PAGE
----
For over a century, the Carmelite Sister Thérèse of the Child Jesus and the Holy Face (1873-1897) has been revered as Catholicism's foremost folk saint of modern times. Universally known as "the Little Flower," she has been a source of consolation and uplift, an example of everyday sainthood by "the Little Way." This book puts aside that piety and addresses the torment of doubt within the life and writing of a saint best known for the strength of her conviction.
Nevin examines the dynamics of Christian doubt, and argues that it is integral to the journey toward selfless love which Thérèse was compelled to take. Thérèse's metaphors for doubt were "tunnel," "fog," and "vault," each one suggesting darkness, dimness, and enclosure. What, Nevin asks, did doubt mean to her? What was its source and nature? What was its object? He gives close attention to her reading and interpretations of the Old and New Testaments as pathways through her inner wilderness. Her Carmel of spiritual sisters becomes a vivid setting for this drama, with other women challenging Thérèse by their own trials of faith. One of Thérèse's indispensable lessons, Nevin concludes, is the acceptance of helplessness.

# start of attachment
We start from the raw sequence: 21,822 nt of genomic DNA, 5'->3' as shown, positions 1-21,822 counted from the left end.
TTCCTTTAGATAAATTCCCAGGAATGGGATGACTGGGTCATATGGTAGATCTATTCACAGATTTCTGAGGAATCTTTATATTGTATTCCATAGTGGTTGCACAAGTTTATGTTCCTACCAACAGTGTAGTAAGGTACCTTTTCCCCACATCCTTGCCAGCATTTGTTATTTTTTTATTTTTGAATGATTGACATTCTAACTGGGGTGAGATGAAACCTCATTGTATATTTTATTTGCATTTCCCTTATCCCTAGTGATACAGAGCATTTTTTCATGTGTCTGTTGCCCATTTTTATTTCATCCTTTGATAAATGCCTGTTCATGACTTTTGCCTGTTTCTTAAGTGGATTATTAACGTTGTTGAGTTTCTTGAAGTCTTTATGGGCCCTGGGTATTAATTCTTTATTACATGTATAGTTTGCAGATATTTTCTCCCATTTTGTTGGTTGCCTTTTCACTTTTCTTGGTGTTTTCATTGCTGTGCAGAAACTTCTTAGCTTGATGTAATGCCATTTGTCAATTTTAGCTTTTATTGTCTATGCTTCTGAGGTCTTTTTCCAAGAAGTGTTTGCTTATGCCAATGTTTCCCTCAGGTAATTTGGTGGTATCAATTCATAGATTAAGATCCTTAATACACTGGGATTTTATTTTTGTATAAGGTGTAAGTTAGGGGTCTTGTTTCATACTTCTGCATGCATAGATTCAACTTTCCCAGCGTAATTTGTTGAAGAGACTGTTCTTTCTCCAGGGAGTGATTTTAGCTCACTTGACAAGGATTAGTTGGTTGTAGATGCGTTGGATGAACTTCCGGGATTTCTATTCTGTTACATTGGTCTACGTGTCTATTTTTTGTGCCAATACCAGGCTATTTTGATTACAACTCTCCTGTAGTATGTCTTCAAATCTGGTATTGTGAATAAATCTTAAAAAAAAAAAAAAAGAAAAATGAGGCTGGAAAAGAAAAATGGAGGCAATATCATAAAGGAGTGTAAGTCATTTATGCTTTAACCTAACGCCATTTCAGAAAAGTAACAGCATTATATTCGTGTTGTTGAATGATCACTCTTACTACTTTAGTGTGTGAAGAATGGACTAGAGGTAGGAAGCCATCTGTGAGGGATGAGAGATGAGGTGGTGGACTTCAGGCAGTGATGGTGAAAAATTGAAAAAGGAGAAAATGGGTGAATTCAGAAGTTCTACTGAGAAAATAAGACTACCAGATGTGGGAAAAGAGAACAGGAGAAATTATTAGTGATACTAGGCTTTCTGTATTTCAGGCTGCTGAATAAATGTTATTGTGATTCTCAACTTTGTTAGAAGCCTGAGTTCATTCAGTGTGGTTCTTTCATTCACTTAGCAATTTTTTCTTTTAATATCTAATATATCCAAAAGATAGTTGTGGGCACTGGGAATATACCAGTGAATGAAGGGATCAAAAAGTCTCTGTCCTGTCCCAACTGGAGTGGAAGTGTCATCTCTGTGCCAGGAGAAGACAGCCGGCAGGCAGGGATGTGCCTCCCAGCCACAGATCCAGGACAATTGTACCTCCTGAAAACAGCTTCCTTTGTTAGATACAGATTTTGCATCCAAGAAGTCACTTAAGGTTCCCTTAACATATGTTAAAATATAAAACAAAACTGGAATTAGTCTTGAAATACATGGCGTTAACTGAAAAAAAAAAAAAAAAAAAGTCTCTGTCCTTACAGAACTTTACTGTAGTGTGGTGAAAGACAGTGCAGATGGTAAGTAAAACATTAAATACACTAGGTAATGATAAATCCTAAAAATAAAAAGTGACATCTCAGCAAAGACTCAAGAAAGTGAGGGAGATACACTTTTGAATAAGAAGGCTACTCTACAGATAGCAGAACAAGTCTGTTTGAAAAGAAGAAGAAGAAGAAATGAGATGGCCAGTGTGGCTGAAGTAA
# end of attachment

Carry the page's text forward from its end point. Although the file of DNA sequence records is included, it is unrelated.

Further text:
Saints Louis and Zélie Martin, the Parents of Saint Thérèse of Lisieux
The lives of Saints Louis and Zelie Martin, the parents of Saint Thérèse of Lisieux; their spirituality; the life of their family; their beatification in 2008 and canonization in 2015; what we can learn from them today. Articles, homilies, conferences, photo galleries. A unique photo show to celebrate the visit of their relics to Ireland in 2018.